The results of this study have shown that the mutant group had higher DI values, more aneuploid cells and more frequent aneuploid peaks compared with the non-mutant group; L858R group had higher DNA content, more aneuploid cells and peaks, suggesting more genetic instability and malignancy when compared with 19Del group, consistent with previous studies [29, 50].
Based on the previous researches above mentioned, our study suggests that advanced lung adenocarcinomas with EGFR mutations are more aggressive than those without EGFR mutations.
Our study had several limitations. First, follow-up and survival analysis were not performed, so we are not sure if EGFR mutation status in advanced lung adenocarcinoma is an independent factor affecting prognosis. Second, It is not rigorous enough to evaluate the malignancy of tumor only by DNA content, although most reports have demonstrated that high DNA content, more aneuploid cells are closely related to tumor malignancy and poor prognosis, but a few studies have shown that the level of DNA content and the number of aneuploid cells are not independent factors affecting prognosis .
The effect of EGFR mutation status on tumor malignancy and prognosis is interfered by many factors, such as tumor stage and treatment method, etc. Our next study is to further investigate if EGFR mutation status and DNA aneuploidy are independent factors affecting the prognosis and survival of patients with lung adenocarcinomas by supplementing and refining follow-up data, and to design basic experiments to test whether different levels of DNA aneuploidy can change the proliferation, invasion and metastasis ability of lung adenocarcinoma cells.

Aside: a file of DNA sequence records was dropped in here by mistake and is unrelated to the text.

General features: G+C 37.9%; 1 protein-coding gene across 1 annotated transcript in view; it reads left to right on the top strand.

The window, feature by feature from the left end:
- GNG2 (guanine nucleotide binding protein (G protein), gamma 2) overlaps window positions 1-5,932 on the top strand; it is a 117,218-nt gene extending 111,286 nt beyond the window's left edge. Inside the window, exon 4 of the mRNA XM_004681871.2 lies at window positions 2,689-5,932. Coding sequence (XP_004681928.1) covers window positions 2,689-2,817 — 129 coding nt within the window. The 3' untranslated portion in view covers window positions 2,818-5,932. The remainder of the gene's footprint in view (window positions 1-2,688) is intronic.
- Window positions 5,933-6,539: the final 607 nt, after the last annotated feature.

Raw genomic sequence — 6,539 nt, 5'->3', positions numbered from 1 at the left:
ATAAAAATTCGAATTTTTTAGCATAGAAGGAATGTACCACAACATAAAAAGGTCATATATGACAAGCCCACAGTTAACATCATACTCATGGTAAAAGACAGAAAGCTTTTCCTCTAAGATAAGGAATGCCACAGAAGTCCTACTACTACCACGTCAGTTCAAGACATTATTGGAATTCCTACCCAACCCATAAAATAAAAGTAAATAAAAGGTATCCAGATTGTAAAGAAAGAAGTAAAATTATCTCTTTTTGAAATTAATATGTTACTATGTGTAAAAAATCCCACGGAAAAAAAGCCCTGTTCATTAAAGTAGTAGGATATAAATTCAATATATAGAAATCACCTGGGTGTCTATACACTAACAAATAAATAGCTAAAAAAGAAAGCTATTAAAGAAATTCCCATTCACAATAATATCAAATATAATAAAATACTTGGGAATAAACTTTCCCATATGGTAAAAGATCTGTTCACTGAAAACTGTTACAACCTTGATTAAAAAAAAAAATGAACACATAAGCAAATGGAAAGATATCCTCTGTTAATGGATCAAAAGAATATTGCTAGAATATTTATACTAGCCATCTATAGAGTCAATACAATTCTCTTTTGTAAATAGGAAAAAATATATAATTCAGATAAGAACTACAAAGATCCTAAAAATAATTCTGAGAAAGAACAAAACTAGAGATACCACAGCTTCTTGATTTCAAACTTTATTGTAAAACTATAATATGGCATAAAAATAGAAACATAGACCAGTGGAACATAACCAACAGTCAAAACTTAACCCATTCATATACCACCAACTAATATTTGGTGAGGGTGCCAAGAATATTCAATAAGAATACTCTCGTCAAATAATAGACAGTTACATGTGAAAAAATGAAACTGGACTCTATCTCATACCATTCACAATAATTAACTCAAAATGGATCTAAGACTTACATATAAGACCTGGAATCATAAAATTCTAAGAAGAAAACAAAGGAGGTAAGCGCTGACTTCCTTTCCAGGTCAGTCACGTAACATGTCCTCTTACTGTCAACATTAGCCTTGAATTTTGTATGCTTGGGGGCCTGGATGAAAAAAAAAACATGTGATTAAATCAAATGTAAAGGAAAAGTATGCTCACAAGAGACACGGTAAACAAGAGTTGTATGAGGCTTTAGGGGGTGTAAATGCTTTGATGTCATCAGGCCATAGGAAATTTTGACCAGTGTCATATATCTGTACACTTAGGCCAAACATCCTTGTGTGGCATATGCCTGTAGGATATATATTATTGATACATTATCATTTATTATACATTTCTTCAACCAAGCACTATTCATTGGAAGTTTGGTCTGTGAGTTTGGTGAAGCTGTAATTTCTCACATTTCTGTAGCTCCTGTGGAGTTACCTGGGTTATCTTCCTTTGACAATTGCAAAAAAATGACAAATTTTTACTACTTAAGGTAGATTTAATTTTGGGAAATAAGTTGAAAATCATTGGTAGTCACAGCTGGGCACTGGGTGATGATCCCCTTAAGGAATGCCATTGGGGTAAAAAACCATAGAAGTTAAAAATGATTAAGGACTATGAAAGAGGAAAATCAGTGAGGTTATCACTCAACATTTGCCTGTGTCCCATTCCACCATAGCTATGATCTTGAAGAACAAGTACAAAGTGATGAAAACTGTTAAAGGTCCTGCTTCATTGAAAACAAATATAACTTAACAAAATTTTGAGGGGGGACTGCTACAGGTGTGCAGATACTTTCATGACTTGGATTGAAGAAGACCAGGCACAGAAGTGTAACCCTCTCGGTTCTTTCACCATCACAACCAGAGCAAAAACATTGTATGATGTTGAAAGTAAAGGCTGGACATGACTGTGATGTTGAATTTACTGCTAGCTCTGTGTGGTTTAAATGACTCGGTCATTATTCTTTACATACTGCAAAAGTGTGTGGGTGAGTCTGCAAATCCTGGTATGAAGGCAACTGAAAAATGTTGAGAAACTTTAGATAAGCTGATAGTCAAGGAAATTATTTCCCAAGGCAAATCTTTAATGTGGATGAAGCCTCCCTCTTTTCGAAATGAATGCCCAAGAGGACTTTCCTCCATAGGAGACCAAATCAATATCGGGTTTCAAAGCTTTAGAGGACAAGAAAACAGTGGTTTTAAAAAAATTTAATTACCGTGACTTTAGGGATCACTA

This study has shown that there were significant differences in the value of DNA content, the number of aneuploid cells and the frequency of aneuploid peaks between EGFR mutant group and non-mutant group, the mutant group had higher DI values, more aneuploid cells and more frequent aneuploid peaks compared with the non-mutant group, suggesting that advanced lung adenocarcinomas with EGFR mutations were more aggressive than those without EGFR mutations.
The authors have declared that no competing interest exists.
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Dr Yun Du is a professor of Hebei Medical University and director of Cytology Department in the Fouth Hospital of Hebei Medical University. After graduating from Hebei Medical University in 1991, Dr.Yun Du was engaged in clinical work in the Fouth Hospital of Hebei Medical University for 7 years from 1991 to 1998. She has been working as a pathologist and cytologist in pathology and cytology department since 1999. From 2002 to 2005, she studied for a doctor's degree in pathology and pathophysiology at Hebei Medical University. Her research interests are tumor pathology and molecular pathology. She has published 2 SCI articles related to tumor develpment.
Corresponding author: Professor Yun Du, MD, PhD., Dept of Cytology, The Fourth Hospital of Hebei Medical University, Jiankang Road 12, Shijiazhuang, Hebei Province 050011, China. Tel: +86 0311-86095310; Email: yydd40com; yydd40edu.cn